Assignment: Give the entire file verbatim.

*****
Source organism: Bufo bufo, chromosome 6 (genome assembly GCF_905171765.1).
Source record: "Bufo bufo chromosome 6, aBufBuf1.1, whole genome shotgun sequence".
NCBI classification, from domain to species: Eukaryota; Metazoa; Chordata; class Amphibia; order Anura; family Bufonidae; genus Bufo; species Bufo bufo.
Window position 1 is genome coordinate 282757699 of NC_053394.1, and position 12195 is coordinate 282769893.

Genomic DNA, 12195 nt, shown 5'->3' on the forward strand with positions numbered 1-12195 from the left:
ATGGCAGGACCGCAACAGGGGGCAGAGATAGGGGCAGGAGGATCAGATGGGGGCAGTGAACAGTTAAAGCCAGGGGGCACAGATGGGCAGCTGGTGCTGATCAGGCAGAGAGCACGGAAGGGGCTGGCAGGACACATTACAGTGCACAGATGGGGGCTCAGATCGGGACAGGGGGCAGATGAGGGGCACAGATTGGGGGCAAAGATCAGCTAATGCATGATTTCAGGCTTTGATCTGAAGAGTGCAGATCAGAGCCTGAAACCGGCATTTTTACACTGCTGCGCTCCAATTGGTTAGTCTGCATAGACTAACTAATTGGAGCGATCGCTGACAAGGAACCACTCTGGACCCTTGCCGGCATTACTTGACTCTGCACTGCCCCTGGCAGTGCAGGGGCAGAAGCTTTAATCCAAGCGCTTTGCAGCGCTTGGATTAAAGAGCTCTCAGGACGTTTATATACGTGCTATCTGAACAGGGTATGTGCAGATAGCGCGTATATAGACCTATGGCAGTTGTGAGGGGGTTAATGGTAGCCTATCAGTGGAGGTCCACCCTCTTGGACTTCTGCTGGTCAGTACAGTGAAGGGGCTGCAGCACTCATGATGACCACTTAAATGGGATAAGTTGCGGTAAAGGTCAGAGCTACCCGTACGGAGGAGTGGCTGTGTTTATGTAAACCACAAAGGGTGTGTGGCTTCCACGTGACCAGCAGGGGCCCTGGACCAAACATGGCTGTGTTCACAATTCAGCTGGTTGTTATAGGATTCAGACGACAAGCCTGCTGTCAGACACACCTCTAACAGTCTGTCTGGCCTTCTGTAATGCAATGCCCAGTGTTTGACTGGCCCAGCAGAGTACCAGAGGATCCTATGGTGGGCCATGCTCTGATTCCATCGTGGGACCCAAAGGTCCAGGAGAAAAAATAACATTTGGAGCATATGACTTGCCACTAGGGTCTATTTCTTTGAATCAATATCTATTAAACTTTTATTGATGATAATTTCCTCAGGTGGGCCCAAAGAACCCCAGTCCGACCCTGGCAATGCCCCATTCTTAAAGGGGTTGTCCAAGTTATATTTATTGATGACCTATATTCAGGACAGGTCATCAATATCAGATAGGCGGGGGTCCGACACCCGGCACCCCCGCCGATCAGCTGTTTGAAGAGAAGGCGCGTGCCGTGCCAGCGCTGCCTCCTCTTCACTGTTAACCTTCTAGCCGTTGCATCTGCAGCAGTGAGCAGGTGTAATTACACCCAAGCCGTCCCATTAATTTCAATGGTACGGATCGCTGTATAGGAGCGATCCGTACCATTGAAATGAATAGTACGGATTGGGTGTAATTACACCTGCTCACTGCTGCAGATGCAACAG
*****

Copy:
Source organism: Bufo bufo, chromosome 6 (genome assembly GCF_905171765.1).
Source record: "Bufo bufo chromosome 6, aBufBuf1.1, whole genome shotgun sequence".
NCBI classification, from domain to species: Eukaryota; Metazoa; Chordata; class Amphibia; order Anura; family Bufonidae; genus Bufo; species Bufo bufo.
Window position 1 is genome coordinate 282757699 of NC_053394.1, and position 12195 is coordinate 282769893.

Genomic DNA, 12195 nt, shown 5'->3' on the forward strand with positions numbered 1-12195 from the left:
ATGGCAGGACCGCAACAGGGGGCAGAGATAGGGGCAGGAGGATCAGATGGGGGCAGTGAACAGTTAAAGCCAGGGGGCACAGATGGGCAGCTGGTGCTGATCAGGCAGAGAGCACGGAAGGGGCTGGCAGGACACATTACAGTGCACAGATGGGGGCTCAGATCGGGACAGGGGGCAGATGAGGGGCACAGATTGGGGGCAAAGATCAGCTAATGCATGATTTCAGGCTTTGATCTGAAGAGTGCAGATCAGAGCCTGAAACCGGCATTTTTACACTGCTGCGCTCCAATTGGTTAGTCTGCATAGACTAACTAATTGGAGCGATCGCTGACAAGGAACCACTCTGGACCCTTGCCGGCATTACTTGACTCTGCACTGCCCCTGGCAGTGCAGGGGCAGAAGCTTTAATCCAAGCGCTTTGCAGCGCTTGGATTAAAGAGCTCTCAGGACGTTTATATACGTGCTATCTGAACAGGGTATGTGCAGATAGCGCGTATATAGACCTATGGCAGTTGTGAGGGGGTTAATGGTAGCCTATCAGTGGAGGTCCACCCTCTTGGACTTCTGCTGGTCAGTACAGTGAAGGGGCTGCAGCACTCATGATGACCACTTAAATGGGATAAGTTGCGGTAAAGGTCAGAGCTACCCGTACGGAGGAGTGGCTGTGTTTATGTAAACCACAAAGGGTGTGTGGCTTCCACGTGACCAGCAGGGGCCCTGGACCAAACATGGCTGTGTTCACAATTCAGCTGGTTGTTATAGGATTCAGACGACAAGCCTGCTGTCAGACACACCTCTAACAGTCTGTCTGGCCTTCTGTAATGCAATGCCCAGTGTTTGACTGGCCCAGCAGAGTACCAGAGGATCCTATGGTGGGCCATGCTCTGATTCCATCGTGGGACCCAAAGGTCCAGGAGAAAAAATAACATTTGGAGCATATGACTTGCCACTAGGGTCTATTTCTTTGAATCAATATCTATTAAACTTTTATTGATGATAATTTCCTCAGGTGGGCCCAAAGAACCCCAGTCCGACCCTGGCAATGCCCCATTCTTAAAGGGGTTGTCCAAGTTATATTTATTGATGACCTATATTCAGGACAGGTCATCAATATCAGATAGGCGGGGGTCCGACACCCGGCACCCCCGCCGATCAGCTGTTTGAAGAGAAGGCGCGTGCCGTGCCAGCGCTGCCTCCTCTTCACTGTTAACCTTCTAGCCGTTGCATCTGCAGCAGTGAGCAGGTGTAATTACACCCAAGCCGTCCCATTAATTTCAATGGTACGGATCGCTGTATAGGAGCGATCCGTACCATTGAAATGAATAGTACGGATTGGGTGTAATTACACCTGCTCACTGCTGCAGATGCAACAG